What do you think it felt like, to be among the people receiving this communication from the Lord? Would it not drive you to moralism, to fear, to shame? On one hand, I think our tendency is to gloss over passages like this. We prefer to talk about Jesus, about love, about joy. But are those things even possible without their antithesis? Could the Israelites hope for a Savior to come without a desperate fear of their inability to save themselves?

One portion of faithfulness in the life of a Christian is meditating on all that we have been saved from. The driving, sickening fear of punishment is now a mild guilt; we learn to be dismayed at our sin, but do not feel the pits of hell advancing every time we make a mistake. We cry before God, but not in abject horror at the shrieking tortures awaiting those who fall into serious moral decay.

Yes, our situation is somewhat different. God no longer ties earthly wealth to ethical adherence. But ultimately, our situation is the same. Our disobedience equals death and horror, and we only have one location in history to look to for salvation: the life, death, resurrection, and offer of salvation by Christ to all those who place their faith in him.

It is good to read the Old Testament. It allows us to see our need not merely as individual sinners, but as humanity. And it ought to fill us with desire for the spread of the gospel, as the only hope of the nations.


Where will the new Wilberforce come from?

William Wilberforce

Over at Owen's blog, he gives an excellent call for Christians to consider public service as an opportunity for displaying the gospel in the world, much the way William Wilberforce did in England. Let me say outright that I agree almost entirely with Owen in this. However, it brought to mind this question; why isn't this already happening? Lots of Christians are interested in politics, we have lots of money and plenty of people in the culture who lean our direction... where are the Wilberforces?

My suggestion is that it may partly be a question of tactics. Here is my response (which I posted in the comments section) to Owen's call.


Thanks for this thoughtful article. It expresses well a great need and a helpful metaphor.

However, I think there are two major things that go along with this call.

First, the need for evangelicals to rethink how we educate young people in regards to politics. I think our paradigms are not well thought out, and as a result Christian interaction with politics tends toward the extremely simplistic and unhelpful. Christian teaching about politics tends to focus only on value issues, apologetics, and the like. We are taught to be so moralistic, as well as so vociferous in our denunciations of secular morality, that we have little opportunity to demonstrate the grace and hope that the gospel offers. How can we be excellent negotiators and policy makers when so much Christian thought is devoted to loud denunciations of the evils of the secular worldview? They simply stop listening to us.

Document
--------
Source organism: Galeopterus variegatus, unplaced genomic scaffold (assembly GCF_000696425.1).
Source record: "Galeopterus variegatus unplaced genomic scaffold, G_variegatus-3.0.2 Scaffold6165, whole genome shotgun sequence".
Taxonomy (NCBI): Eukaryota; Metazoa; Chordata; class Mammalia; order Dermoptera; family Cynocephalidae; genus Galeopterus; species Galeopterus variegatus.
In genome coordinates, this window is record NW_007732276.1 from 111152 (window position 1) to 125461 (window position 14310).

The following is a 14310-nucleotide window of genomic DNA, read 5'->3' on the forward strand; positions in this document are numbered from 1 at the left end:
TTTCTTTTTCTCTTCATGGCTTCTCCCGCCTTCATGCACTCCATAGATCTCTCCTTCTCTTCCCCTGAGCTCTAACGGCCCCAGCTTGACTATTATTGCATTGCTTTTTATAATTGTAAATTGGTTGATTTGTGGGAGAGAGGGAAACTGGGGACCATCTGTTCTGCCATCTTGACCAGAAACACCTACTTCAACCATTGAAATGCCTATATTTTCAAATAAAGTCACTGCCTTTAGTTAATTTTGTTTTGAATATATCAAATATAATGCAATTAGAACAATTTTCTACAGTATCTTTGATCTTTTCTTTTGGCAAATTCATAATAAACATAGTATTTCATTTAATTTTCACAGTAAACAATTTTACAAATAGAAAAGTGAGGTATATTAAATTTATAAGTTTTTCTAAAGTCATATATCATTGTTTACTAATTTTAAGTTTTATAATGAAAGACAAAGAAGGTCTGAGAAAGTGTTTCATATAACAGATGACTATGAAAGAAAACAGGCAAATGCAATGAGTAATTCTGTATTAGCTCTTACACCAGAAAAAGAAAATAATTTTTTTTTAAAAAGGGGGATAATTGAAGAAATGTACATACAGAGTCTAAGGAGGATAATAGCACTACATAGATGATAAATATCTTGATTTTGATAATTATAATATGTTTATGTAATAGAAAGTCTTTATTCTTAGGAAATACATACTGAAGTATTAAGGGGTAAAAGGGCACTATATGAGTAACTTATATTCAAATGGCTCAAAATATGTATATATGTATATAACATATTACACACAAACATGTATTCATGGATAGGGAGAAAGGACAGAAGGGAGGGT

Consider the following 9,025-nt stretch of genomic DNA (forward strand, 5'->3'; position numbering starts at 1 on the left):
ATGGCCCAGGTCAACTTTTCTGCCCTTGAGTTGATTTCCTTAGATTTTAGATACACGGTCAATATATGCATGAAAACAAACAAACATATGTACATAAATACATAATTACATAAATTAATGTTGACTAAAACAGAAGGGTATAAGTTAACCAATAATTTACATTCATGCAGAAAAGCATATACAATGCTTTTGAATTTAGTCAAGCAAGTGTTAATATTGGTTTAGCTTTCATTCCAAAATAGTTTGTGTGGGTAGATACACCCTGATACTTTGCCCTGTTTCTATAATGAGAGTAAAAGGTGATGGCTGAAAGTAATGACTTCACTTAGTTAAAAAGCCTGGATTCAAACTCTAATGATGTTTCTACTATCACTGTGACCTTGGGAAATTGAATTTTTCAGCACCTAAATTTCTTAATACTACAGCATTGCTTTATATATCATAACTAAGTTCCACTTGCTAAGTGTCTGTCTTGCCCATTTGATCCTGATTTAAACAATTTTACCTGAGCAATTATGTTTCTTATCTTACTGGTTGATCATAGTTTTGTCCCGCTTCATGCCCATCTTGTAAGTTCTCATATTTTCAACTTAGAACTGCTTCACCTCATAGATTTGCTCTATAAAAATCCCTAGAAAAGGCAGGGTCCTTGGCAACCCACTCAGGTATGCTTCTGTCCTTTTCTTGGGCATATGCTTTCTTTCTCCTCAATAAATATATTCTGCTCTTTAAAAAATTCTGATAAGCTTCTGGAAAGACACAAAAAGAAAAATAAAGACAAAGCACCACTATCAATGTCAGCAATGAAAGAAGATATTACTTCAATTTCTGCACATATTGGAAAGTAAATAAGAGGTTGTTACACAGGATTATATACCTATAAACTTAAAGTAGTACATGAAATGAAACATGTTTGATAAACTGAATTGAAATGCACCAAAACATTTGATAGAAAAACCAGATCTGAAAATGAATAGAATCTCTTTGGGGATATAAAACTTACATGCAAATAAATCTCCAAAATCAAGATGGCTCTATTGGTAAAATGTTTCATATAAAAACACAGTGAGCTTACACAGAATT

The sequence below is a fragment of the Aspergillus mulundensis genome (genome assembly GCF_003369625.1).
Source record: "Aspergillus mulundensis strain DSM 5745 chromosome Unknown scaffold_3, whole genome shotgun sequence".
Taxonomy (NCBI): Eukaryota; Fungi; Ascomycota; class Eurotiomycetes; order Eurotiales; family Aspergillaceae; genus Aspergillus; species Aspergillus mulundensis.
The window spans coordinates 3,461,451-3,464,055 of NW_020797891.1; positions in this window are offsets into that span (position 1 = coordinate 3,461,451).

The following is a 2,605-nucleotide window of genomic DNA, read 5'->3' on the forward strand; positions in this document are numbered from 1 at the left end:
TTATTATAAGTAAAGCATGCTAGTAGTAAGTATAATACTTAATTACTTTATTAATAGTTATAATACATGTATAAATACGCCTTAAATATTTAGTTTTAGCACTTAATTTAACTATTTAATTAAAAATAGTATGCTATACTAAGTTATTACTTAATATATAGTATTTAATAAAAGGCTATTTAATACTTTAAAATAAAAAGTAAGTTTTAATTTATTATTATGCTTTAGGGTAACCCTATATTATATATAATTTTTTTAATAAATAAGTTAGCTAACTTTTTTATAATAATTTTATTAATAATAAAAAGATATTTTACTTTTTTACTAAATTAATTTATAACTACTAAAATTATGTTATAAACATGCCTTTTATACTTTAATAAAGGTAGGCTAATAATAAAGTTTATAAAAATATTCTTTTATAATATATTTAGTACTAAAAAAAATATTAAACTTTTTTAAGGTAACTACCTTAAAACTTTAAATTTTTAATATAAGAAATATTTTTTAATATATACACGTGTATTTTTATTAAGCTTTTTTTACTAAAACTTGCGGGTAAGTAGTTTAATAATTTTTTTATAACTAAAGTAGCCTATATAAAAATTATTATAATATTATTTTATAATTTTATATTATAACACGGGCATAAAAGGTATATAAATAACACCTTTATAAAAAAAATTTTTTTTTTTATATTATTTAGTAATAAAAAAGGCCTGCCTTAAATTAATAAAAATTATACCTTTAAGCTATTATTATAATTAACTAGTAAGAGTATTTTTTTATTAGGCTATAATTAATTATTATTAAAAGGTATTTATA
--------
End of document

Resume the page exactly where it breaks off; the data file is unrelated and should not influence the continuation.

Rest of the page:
I saw this clearly, because for nearly seven years I was absolutely committed to being one of those Christians who would change the political sphere. I studied carefully, debated thoughtfully, took non-paying internships, was introduced to the right people, and so on. However, I soon saw that politics is dominated by secular characters. These people may claim faith, but generally are pragmatic to the core. When they think of Christians, they think of a voting block, but not serious thinkers about civic policy and direction. As a result, they have little reason to support Christian involvement in positions of real power and responsibility, because they do not think them capable of serious engagement with the issues. In fact, the reality is that they basically ignore us and placate us with pro-life votes.

This leads to the other problem. Christian ethics are extremely hard to maintain in the ultra-pragmatic world of politics. Part of the reason that those Christians in politics seem to be “weak” ones is that you usually HAVE to be willing to sacrifice your principles for the sake of advancement to leadership and decision-making roles. Wilberforce had massive advantages in regards to his personal fortune, his location in society and history, the governmental structure, etc. Without those, it is an extremely rare Christian who can both advance politically and maintain his ethical stance consistently.

In my own life, I saw how often (even at the lowest levels of party politics) I was required to compromise to gain notice and influence. Don’t want to steal the other candidate’s signs? You’ll never help run a campaign. Won’t accept money from pornography producers, sweat shop runners, unethical businessmen? We’ll run the guy who will. Won’t vote yes on the bill your party leader supports but you don’t? You won’t be supported by the party, won’t get a leadership position, and will be relegated to a meaningless committee. Won’t do a dirty backroom deal? You’ll never accomplish landmark legislation that will give your resume the credibility it needs to take the next step.

One possible exception to these problems is the legal field. Christians have made some remarkable gains in legal practice and judgeships, often in alliance with conservative groups such as The Federalist Society. Advancement comes through consistency and high standards, which works in Christians’ favor. However, party politics is nigh-unto impossible to navigate without moral compromise, unless a person makes a name for himself outside of the party “system.”